I hope that this letter and appeal can be spread to the honorable leaders of the Philippines, to whom Christ has entrusted the governance of this nation. Let this nation be the light to the world in whatever capacity it can be. Please spread this letter to the Philippine leaders if you can. Than you and God bless you.

    Reply
  44. Regarding Americans that renounce their citizenship of the USA. If you are receiving Social Security from the USA your Social Security payments can be terminated also this can affect your spouse if they are to collect your Social Security after you pass and they reach the age of 60 they will not be eligible so beware.

    Reply
  45. My friend I am from india…how long I can stay there in Philippines without Philippines citizen ship????my gf is in Philippines I want live there in Philippines nd work there….can I live there nd work there…nd how long I can stay…nd is I need to pay there visa fee…..how much in year…what is hole process of stay there long time pls tell me???

    Reply
  46. My mother was born a Filipina citizen. She migrated to the UK and was a British citizen when she gave birth to me, but applied for dual citizenship much later. She did not make me a dual citizen due to not knowing about registering children before I was in my 20s. I am close with my Filipino family and speak Tagalog, however she now really regrets not registering me as she is now elderly and would have to return to the Philippines, and wanted me to go too. I’ve been hesitant to accompany her because from what I’m reading, it seems I would be treated as a full-foreigner under Philippine law, and as such would not have permanent residency rights, or of employment unless within a field a Filipino citizen cannot do – AEP.. Is there any clause in Philippine law that can grant me dual citizenship or permanent residency on the basis of my Filipino heritage if I am to go? or am I just a dayo in the eyes of Phils. law?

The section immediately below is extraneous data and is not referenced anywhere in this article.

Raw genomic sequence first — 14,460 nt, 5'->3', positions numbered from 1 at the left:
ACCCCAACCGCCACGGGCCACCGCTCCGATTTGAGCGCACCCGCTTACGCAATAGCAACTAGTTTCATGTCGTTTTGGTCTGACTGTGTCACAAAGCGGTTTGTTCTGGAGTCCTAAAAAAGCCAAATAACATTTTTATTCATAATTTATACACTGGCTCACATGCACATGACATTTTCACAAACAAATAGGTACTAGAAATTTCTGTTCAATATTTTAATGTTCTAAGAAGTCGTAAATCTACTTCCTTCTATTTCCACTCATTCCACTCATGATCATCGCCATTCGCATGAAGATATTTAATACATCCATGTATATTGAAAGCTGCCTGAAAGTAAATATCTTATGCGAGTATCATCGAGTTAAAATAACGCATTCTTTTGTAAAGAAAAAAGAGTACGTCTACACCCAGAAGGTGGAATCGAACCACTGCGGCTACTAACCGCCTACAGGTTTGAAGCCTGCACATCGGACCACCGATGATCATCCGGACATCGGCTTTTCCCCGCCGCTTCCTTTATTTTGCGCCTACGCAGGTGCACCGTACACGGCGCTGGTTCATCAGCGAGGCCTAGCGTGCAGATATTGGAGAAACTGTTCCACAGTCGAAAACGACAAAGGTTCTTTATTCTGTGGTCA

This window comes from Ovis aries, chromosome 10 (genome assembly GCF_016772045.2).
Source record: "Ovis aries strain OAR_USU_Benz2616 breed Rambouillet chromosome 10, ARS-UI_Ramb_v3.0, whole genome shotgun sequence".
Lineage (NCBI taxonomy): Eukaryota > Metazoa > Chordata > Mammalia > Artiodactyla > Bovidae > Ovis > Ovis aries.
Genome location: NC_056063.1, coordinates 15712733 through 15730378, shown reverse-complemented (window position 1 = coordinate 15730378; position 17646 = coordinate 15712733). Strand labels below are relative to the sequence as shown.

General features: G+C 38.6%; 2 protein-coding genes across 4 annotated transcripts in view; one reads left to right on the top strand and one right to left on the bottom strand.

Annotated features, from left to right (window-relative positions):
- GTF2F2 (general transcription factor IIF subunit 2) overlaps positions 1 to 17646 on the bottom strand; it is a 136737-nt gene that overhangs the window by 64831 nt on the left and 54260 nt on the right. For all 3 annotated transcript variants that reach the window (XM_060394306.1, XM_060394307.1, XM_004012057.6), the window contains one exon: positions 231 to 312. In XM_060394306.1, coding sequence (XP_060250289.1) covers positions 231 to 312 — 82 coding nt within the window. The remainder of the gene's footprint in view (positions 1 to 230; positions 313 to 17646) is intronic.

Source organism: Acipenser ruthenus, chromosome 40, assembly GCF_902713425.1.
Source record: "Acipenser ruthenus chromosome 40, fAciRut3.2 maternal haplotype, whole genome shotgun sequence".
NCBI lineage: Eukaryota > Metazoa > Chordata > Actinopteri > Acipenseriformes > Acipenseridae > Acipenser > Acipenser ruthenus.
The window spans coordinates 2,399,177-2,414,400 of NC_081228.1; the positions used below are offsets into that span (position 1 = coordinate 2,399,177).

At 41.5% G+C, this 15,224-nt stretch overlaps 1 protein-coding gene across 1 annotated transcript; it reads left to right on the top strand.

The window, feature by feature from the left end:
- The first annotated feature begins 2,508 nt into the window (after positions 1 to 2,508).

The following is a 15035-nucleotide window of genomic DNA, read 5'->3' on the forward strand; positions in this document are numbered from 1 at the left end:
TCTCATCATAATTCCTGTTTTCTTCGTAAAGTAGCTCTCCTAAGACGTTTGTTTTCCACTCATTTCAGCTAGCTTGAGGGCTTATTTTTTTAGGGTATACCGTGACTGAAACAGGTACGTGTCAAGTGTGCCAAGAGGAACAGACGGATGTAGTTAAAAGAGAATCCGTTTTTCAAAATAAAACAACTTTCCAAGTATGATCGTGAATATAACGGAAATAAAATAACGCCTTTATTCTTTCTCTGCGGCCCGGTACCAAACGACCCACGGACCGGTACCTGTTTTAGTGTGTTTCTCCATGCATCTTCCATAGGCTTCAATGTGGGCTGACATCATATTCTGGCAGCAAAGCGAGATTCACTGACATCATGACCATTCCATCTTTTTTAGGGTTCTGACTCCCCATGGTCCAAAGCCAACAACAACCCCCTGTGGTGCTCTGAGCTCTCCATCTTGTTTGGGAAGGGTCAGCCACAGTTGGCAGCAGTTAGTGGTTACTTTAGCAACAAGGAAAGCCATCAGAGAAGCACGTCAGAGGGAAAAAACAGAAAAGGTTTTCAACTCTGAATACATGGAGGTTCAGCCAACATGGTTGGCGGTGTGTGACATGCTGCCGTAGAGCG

Reply
    • I’m in almost the same exact situation as you. I am 26, and my mother never even registered as a dual citizen, let alone registered my birth (I was born in the US). But is there a strict limit as to when an unregistered foreign-born child of a Philippine citizen can register as a Philippine citizen? Although it’s obviously been a long time since I was born, I haven’t encountered any Philippine law strictly stipulating a time limit before one is no longer able to reclaim his or her natural right to Philippine citizenship.

      Reply
      • Hello,i am filipino and i married ukrainian girl but in hong kong.i want to apply for her citizenship in Philippines,what should we do?what requirements for me and my wife?

        Reply
        • your wife can automatically acquire Philippine citizenship if she choose to. It’s only when a Filipino woman who marries a foreigner that has to follow certain rules.

          Reply
  47. good day,

    i’m an indian.. and i been living here in philippines for 15 years now. am i allowed to get citizenship? if yes then how? thank you 🙂

    Reply
  48. Hi I married to a Singaporean we been living since 1999 we,are marriend in Philippines and we own house there ,we got 1 son I’m pilipino and we wanted t apply citizenship for my husband in Philippines,can u help us we’re to start to apply citizenship in Philippines,

    Reply
  49. Hey, so I’ve been looking around the internet but I can’t seem to find anything giving me what I am looking for. My great grandfather was born in the Philippines, as had been all of his family before him, however, everyone after him, my grandmother and mother, etc., have been born in Hawai’i (the US, of course). Are we considered Filipino citizens?

    Reply
    • I think it applies only to your parents. If they haven`t been filipino at the time you were born, the citizenship “by blood” can not be applied. You can still do the naturalization after 10 year of staying in the Philippines. You may ask at a Bureau of Immigration to double check this.

      Reply
  50. i have some question
    over stay na yung asawa ko dito sa pilipinas almost 2yrs,what is the best thing to do?gusto ko sya iapply for filipino citizen what is the other requirements?marami rin nagsasabi na malaki na daw penalty is it true?any suggestions?pls???

    Reply